Battling Addiction

Addiction comes in many forms.  Not all of them will harm you physically or mentally, but none can be considered “good” for you.  Believe me, I’ve seen a sixty-year old runner so gaunt and frail-looking, I thought I should call 911 to follow her, just in case.

Recently, I overcame an addiction that I swore I wouldn’t even participate in to begin with: a social networking “game”.  I say “game” because there really isn’t much skill involved in it.  It’s not like you compete for a high score, even against yourself.  All that you do is complete simple goals, which can take as little or as much time as you want them to.  No offense to people who still enjoy those kinds of activities, but looking at it from this side of the fence, I now view them to be nothing but a time-suck.

At first, I only logged in on the weekends, treating it like other games that I’ve limited myself to this year.  Then I convinced myself that it wasn’t really a game (for the reasons listed above), and started checking it out once a day, which quickly turned to twice a day.  Then, I began to log onto it three times a day – once in the morning, at lunch and then again in the evening – but it quickly escalated to checking it out every couple hours, which is how long it took for my life bar to fill back up.  I began to realize that I was thinking about this online “world” of mine far more often than was healthy.  Even then, it took me a couple of weeks before I was able to let go of it completely.

Thankfully, I’ve never wanted to try any mind-altering drugs.  I gave up drinking alcohol when I was seventeen, and the one time I tried two puffs of a cigarette, I acted like Tom Hanks with the caviar in Big.

However, my little foray into the world of online social games helped me realize just how hard it can be to overcome something you’re addicted to.  Honestly, there was a small part of me that witnessed the descent into madness, but a larger part of me kept making excuses for my behavior, and didn’t want to hear any rationale.  Even after the “witness” grew larger and more vocal, it took weeks of me saying “I think I’m addicted to this”, or “I’m going to quit this soon” before I was finally stopped altogether.  And now that I’ve quit, I find I don’t even think about it.  I don’t miss it.  It’s been quite freeing, and quite an eye-opening experience.

I’ve done my best not to judge people who are addicted to things.  While I might not agree with certain lifestyle choices, I’ve always tried to maintain a “to each, their own” kind of mentality.  I especially hate how our society is making smokers out to be villains, and treating them like second-class citizens.  But, this recent episode has helped me to gain a deeper understanding of the various stages of addiction.  From the denial, to the lack of control, to the eventual release from it.  I’ve seen first-hand what it’s like to feel guilt over doing something that you’re not proud of, and hope people don’t judge you for it.  I’ve felt like a stranger in my own body, trapped by my habit.

I’m not poking fun here.  While an addiction to a social “game” isn’t even close to the same level as being addicted to cigarettes, alcohol, or stronger drugs, the addictive behavior is still the same.  I’ve gained a little more compassion for those who suffer from more serious addictions.  And hopefully, I’ll be able to see an upcoming addiction before it fully takes control over me.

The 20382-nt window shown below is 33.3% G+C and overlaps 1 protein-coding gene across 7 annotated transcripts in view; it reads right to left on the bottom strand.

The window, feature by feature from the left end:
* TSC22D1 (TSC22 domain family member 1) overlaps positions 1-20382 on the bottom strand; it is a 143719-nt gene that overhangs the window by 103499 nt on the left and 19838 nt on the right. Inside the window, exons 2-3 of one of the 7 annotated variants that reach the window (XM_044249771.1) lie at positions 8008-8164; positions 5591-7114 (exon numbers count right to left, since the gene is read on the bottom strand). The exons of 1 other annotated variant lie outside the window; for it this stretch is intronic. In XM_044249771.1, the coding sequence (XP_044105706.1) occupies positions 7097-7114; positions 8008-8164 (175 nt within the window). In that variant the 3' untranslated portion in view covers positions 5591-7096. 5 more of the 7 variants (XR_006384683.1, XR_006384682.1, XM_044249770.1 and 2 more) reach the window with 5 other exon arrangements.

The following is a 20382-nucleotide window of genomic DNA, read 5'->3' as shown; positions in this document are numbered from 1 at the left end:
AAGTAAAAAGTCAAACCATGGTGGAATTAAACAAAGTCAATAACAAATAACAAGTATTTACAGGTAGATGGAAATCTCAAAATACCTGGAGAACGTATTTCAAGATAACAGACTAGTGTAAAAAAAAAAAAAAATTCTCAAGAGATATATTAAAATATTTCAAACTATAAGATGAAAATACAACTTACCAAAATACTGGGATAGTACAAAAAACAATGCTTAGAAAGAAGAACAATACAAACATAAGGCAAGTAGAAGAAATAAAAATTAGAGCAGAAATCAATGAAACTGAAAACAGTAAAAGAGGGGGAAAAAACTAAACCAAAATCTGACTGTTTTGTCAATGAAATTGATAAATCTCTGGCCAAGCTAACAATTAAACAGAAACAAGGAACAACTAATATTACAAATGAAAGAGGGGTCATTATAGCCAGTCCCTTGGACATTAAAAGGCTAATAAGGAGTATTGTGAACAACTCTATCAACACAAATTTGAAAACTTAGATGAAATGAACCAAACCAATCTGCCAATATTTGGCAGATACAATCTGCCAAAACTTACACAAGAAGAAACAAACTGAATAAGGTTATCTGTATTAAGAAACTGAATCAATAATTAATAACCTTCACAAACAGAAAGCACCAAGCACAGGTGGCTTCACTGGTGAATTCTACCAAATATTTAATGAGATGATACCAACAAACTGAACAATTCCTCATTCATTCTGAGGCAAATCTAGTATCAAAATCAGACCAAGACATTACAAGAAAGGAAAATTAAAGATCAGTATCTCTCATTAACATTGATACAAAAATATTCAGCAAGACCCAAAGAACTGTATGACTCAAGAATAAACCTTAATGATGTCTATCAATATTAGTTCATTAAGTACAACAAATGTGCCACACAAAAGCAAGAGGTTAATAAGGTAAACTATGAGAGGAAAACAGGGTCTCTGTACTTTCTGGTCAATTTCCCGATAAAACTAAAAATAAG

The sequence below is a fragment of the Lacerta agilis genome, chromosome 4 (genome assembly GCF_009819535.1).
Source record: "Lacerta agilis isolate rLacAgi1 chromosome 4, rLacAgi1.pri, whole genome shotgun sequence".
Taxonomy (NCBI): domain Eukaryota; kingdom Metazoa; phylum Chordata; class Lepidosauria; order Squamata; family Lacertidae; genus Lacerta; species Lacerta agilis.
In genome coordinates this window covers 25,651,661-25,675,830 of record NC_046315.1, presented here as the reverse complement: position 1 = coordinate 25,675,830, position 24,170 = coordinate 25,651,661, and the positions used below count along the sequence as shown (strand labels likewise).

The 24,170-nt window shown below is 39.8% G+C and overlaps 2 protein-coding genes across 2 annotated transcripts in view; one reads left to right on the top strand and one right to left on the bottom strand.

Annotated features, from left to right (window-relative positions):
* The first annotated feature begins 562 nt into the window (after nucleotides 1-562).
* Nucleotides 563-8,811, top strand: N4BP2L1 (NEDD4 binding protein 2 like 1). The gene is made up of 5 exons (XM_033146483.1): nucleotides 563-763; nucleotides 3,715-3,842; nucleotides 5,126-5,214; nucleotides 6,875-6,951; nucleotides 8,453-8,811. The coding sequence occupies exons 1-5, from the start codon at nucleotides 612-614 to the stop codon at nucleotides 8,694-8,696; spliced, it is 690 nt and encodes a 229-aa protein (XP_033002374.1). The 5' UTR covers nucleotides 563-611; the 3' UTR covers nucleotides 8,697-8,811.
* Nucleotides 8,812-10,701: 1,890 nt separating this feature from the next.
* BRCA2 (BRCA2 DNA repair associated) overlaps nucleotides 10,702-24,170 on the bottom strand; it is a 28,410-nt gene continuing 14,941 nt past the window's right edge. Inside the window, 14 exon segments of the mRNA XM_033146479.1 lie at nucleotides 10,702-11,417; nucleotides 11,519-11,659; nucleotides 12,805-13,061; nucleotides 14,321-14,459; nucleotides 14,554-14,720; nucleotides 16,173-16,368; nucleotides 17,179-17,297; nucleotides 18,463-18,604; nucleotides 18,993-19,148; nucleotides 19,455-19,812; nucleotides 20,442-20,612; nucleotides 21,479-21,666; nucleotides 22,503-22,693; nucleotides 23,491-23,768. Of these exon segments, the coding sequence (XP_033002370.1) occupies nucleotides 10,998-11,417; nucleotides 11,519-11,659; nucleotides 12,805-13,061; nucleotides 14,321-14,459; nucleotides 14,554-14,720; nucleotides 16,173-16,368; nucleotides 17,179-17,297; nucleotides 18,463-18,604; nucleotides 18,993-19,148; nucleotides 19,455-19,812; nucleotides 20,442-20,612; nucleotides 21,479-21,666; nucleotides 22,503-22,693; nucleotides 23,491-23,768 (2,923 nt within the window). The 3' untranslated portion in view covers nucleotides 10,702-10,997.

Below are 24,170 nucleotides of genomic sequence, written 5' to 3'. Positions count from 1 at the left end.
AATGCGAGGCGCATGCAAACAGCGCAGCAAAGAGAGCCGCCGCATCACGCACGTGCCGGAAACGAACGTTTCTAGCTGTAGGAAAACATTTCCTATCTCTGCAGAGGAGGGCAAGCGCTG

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6 Comments (+add yours?)

  1. Kaye George
    Aug 12, 2011 @ 13:01:16

    Thanks for addressing this issue, Alyx. I think I have just a plain online addiction. The thought of turning the computer off horrifies me. I know I should set hours and stick to them, but it’s oh so seductive. I’m glad you beat your problem! I’m going to work on mine. Some day.

    Reply

    • Alyx Morgan
      Aug 12, 2011 @ 16:38:08

      I know what you mean about online addiction, Kaye. I remember when I first got on the internet, I was on it nearly 24/7 for the first 6 months. I’ve backed off since then, & now have a mostly-healthy relationship with it. However, I can see how hard it is to let go of it. Good luck on your own addiction. :o)

      Reply

  2. Dana Fredsti
    Aug 12, 2011 @ 13:06:57

    I’ve avoided online games for this very reason… a habit easily slips into an addiction, which is then much harder to shake off!

    Reply

    • Alyx Morgan
      Aug 12, 2011 @ 16:43:47

      I don’t have a problem with regular games, because there’s a set beginning & ending to the level. But those social “games” (Farmville, Ravenwood, etc) have no set levels. They just go on & on, which make it harder for me to break from them. It’s like reading a James Patterson book…the chapters are so small that you think “just one more”, only to discover you’ve stayed up to 3 in the morning reading 20 “just one more” chapters.

      Reply

  3. Kara Cerise
    Aug 15, 2011 @ 05:40:04

    Those online social games can be addictive especially when you receive help requests from friends! They are easy for me to turn to when I get blocked while writing. I’ll play for what I think is a minute then look at the clock and realize a chunk of time has slipped away. I have stopped as well.

    Reply

    • Alyx Morgan
      Aug 15, 2011 @ 10:21:58

      Yes, Kara. I never realized I was a magician, but I too am able to make a minute turn into hours when doing those sorts of games. Congratulations to you on stopping those. 🙂 And thank you for stopping by today.

      Reply

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